At Roffey I was immersed in an army looking for a battle.

Bob Gordon would often say that we’d been invited to participate in a corporate anointing and that there was no place for any of us to do our own thing.

On missions, sometimes on the streets of villages and towns, sometimes in tents or churches, we were taught not to hand out tracts but to be praying, trusting that it was God who would stimulate conversations and ultimately it is God who saves, heals and so on. All this is great in theory. In practice 2Corinthians 4v7-14 is the reality.

Story Two. Mission in Basildon,Essex. (I apologise if you live in Basildon but it is not a place I would choose to live in. For different reasons it could well have been Monty Python’s substitute for Basingstoke). Nevertheless to Basildon we went. A team of about twenty, for a week culminating in a three large evening services at the hosting church. I was billeted with a Ugandan Christian. We both prayed early in the morning separately before heading down for breakfast with out hosts. At some point he looked up and asked me with a smile, ‘John how many will be saved this week?’ I screwed up my ‘faith’ and said, ‘maybe 10?’ He laughed and said, ‘No John there will be more than this, there will be 120’. My only experience of church mission was maximum effort and minimum fruit, his experience was much fruit. 120 individuals came to the Lord that week.
Few if any were saved in the Meetings, nearly all were through the team on the street. A Catholic member of our team had very little confidence in witnessing about Jesus. But he had felt God calling him to wait in a certain spot. And there he had returned day after day. He was about to give up when one day he stopped a woman to talk to her and her story came tumbling out. She was on her way to a shop to buy a knife to murder her son-in law! She ended up giving her life to Christ. ‘We have this treasure in an earthen vessel that the excellence of the power may be of God and not of us’. The week dismantled my defeatist thinking and created a new level of personal expectation but in the context of working in a team. Basildon!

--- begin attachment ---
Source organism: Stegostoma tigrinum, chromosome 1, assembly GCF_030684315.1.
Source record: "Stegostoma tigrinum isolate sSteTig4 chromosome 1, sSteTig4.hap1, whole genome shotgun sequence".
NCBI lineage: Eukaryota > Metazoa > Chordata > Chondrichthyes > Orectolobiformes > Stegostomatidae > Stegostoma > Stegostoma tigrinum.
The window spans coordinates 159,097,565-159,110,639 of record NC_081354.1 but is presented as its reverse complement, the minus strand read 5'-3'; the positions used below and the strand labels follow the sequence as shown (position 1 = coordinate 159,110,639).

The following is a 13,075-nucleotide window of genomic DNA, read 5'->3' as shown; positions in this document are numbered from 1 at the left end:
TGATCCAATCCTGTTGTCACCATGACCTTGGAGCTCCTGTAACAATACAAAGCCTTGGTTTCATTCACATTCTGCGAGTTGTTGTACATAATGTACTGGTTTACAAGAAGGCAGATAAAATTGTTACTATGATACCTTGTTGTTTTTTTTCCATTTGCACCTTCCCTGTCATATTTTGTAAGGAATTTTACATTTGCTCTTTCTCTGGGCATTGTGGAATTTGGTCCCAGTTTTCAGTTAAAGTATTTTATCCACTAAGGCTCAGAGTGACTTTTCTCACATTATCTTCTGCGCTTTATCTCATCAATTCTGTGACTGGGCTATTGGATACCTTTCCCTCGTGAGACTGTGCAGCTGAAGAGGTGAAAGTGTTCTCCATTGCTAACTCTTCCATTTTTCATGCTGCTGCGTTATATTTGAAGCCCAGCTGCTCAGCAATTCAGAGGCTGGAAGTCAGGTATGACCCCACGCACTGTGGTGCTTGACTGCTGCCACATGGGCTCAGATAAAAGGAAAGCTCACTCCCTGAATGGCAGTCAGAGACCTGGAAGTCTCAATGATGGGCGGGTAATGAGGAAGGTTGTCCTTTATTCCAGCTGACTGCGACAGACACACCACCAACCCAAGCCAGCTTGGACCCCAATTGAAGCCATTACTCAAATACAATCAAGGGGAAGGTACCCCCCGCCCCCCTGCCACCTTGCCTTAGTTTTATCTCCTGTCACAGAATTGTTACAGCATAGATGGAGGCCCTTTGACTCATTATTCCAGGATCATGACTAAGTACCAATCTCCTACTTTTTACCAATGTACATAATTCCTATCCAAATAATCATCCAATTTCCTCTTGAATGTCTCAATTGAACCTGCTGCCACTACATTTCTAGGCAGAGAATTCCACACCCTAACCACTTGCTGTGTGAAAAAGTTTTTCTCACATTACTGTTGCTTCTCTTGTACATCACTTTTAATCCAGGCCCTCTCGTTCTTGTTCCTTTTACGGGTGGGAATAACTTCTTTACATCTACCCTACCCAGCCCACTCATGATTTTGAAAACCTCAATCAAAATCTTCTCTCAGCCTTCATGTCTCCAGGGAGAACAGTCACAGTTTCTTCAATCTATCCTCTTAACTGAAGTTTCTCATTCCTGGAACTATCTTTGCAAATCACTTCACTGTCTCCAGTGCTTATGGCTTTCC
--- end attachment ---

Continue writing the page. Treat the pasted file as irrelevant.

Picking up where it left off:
I return to my opening sentence. ‘What works?’ I’m sure the Roffey experience I had is the same that many believers have when they devote their time to a team that is led by the Spirit of Jesus.

What works is hunger. What works is being led by the Spirit. ‘Jesus after He was baptized was led by the Spirit into the desert…’ The Greek for ‘led’ is ‘ekbalo’ and is later translated in the same chapter in mark for ‘driving out’ a demon! It is a forceful word. It can be used to describe kicking a ball. In one translation it says the Spirit drove into the desert’. It’s like that. Something you cannot deny, insistent but good.

Up to that point for 30 years the Spirit had not descended upon Him or driven Him into the wilderness. This is important too. Jesus had a long period of apparent inactivity. We are not called into fleshly busyness. Sometimes saying no is the greatest challenge.

‘…they were forbidden by the Holy Spirit to preach the word in Asia…they tried to go into Bithynia but the Spirit of Jesus did not permit them…’ Acts 16 v 6-10

Paul and his team had come to the edge of the world at Mysia. Somehow they knew the Spirit would not let them travel East or West. South was where they came from and North was Sea of Marmara in the corner of the Med. That night Paul had a vision of a man in Macedonia saying ‘come over to Macedonia and help us’. ‘Immediately we sought to go to Macedonia concluding that the Lord had called us to preach to them’. Across the Med they went.

This aspect dovetails in with “Life In the Order of Melchizedek” series. Morris Cerullo calls revelation a supernatural burst of advanced knowledge. This is very much the realm Nicholas and Pam move in, and it is the hallmark exhibited over and over again in Arthur Blessitt’s picture autobiography The Cross to be reviewed soon. Time and again he finds himself in the midst of world-changing pivotal circumstances….a real life version of the fictional Forrest Gump.